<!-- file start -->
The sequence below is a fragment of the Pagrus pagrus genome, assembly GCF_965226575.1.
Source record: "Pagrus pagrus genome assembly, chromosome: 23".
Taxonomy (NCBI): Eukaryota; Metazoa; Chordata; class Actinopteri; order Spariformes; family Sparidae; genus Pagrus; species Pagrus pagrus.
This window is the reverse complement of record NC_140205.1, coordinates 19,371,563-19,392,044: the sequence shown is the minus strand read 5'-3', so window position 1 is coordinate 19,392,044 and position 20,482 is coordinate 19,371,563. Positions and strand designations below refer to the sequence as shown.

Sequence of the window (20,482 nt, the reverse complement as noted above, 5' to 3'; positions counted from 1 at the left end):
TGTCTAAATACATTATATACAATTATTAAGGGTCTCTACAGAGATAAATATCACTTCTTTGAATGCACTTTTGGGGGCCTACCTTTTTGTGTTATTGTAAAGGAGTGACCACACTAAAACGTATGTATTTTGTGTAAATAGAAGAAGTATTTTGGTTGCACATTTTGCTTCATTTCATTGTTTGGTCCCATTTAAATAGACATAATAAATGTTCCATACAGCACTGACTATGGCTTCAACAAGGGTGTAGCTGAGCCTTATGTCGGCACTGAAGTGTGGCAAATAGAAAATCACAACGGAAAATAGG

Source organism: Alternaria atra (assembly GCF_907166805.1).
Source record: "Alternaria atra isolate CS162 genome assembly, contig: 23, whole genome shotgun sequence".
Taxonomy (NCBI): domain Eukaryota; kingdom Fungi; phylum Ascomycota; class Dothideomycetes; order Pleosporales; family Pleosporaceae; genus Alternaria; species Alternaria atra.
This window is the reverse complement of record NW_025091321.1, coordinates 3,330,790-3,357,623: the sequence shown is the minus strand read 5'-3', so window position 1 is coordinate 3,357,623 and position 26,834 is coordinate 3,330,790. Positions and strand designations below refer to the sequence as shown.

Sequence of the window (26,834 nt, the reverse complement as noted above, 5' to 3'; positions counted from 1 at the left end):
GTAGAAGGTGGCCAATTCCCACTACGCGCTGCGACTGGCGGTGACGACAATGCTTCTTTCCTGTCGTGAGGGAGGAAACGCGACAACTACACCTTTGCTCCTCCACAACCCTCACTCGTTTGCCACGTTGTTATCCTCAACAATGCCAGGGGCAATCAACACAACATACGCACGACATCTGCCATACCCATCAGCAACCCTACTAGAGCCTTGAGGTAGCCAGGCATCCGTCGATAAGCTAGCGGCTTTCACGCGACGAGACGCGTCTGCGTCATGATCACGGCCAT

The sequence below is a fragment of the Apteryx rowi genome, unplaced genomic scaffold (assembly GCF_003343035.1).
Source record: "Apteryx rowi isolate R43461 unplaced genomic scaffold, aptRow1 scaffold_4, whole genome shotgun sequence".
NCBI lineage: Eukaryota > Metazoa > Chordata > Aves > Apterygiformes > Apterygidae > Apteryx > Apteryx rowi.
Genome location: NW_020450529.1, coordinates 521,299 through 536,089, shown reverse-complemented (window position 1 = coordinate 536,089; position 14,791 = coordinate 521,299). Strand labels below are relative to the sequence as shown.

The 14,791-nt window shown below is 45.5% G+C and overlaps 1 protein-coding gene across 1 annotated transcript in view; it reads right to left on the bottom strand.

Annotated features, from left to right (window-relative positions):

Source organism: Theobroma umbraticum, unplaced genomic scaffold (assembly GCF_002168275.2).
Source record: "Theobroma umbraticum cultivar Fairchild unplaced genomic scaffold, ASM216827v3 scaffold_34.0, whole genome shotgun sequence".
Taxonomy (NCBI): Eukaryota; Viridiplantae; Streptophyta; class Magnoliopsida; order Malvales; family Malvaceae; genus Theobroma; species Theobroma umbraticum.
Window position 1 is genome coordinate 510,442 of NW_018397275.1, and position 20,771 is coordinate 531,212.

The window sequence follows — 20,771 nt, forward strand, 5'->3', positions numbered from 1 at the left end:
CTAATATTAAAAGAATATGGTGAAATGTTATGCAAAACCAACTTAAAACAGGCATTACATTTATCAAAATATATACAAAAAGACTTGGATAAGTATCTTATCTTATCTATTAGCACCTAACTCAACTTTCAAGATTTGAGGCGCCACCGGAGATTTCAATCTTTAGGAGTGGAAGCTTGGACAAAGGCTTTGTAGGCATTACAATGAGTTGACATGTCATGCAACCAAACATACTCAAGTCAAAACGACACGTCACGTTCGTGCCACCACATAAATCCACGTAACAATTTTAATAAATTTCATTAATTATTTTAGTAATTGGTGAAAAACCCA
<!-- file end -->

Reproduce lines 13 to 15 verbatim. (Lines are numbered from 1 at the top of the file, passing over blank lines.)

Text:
The sequence below is a fragment of the Apteryx rowi genome, unplaced genomic scaffold (assembly GCF_003343035.1).
Source record: "Apteryx rowi isolate R43461 unplaced genomic scaffold, aptRow1 scaffold_4, whole genome shotgun sequence".
NCBI lineage: Eukaryota > Metazoa > Chordata > Aves > Apterygiformes > Apterygidae > Apteryx > Apteryx rowi.